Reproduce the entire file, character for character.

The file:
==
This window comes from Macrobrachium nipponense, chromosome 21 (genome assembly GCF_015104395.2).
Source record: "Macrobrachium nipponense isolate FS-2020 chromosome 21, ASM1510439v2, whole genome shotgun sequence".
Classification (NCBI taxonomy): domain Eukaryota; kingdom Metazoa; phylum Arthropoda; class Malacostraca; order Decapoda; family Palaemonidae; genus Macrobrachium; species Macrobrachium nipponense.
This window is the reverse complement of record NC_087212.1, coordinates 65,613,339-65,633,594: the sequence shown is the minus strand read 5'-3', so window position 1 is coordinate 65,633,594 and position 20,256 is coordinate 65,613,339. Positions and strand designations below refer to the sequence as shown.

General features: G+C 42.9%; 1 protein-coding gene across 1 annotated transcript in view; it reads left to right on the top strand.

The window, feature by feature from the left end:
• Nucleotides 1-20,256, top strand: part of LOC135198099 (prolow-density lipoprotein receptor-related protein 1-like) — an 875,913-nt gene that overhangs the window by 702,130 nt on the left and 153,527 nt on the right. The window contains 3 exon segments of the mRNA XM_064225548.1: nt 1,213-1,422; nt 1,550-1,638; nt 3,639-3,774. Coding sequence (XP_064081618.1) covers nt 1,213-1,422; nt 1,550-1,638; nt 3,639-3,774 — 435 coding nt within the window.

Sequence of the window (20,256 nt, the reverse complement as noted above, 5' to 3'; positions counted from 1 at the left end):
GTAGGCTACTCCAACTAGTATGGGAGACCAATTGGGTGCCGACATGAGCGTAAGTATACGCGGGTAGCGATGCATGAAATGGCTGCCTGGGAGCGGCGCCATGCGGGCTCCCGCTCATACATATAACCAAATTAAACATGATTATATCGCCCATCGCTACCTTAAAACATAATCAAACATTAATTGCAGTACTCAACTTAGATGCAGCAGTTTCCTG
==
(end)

This window comes from Macrobrachium nipponense, chromosome 21 (genome assembly GCF_015104395.2).
Source record: "Macrobrachium nipponense isolate FS-2020 chromosome 21, ASM1510439v2, whole genome shotgun sequence".
Classification (NCBI taxonomy): domain Eukaryota; kingdom Metazoa; phylum Arthropoda; class Malacostraca; order Decapoda; family Palaemonidae; genus Macrobrachium; species Macrobrachium nipponense.
This window is the reverse complement of record NC_087212.1, coordinates 65,613,339-65,633,594: the sequence shown is the minus strand read 5'-3', so window position 1 is coordinate 65,633,594 and position 20,256 is coordinate 65,613,339. Positions and strand designations below refer to the sequence as shown.

General features: G+C 42.9%; 1 protein-coding gene across 1 annotated transcript in view; it reads left to right on the top strand.

The window, feature by feature from the left end:
• Nucleotides 1-20,256, top strand: part of LOC135198099 (prolow-density lipoprotein receptor-related protein 1-like) — an 875,913-nt gene that overhangs the window by 702,130 nt on the left and 153,527 nt on the right. The window contains 3 exon segments of the mRNA XM_064225548.1: nt 1,213-1,422; nt 1,550-1,638; nt 3,639-3,774. Coding sequence (XP_064081618.1) covers nt 1,213-1,422; nt 1,550-1,638; nt 3,639-3,774 — 435 coding nt within the window.

Sequence of the window (20,256 nt, the reverse complement as noted above, 5' to 3'; positions counted from 1 at the left end):
GTAGGCTACTCCAACTAGTATGGGAGACCAATTGGGTGCCGACATGAGCGTAAGTATACGCGGGTAGCGATGCATGAAATGGCTGCCTGGGAGCGGCGCCATGCGGGCTCCCGCTCATACATATAACCAAATTAAACATGATTATATCGCCCATCGCTACCTTAAAACATAATCAAACATTAATTGCAGTACTCAACTTAGATGCAGCAGTTTCCTG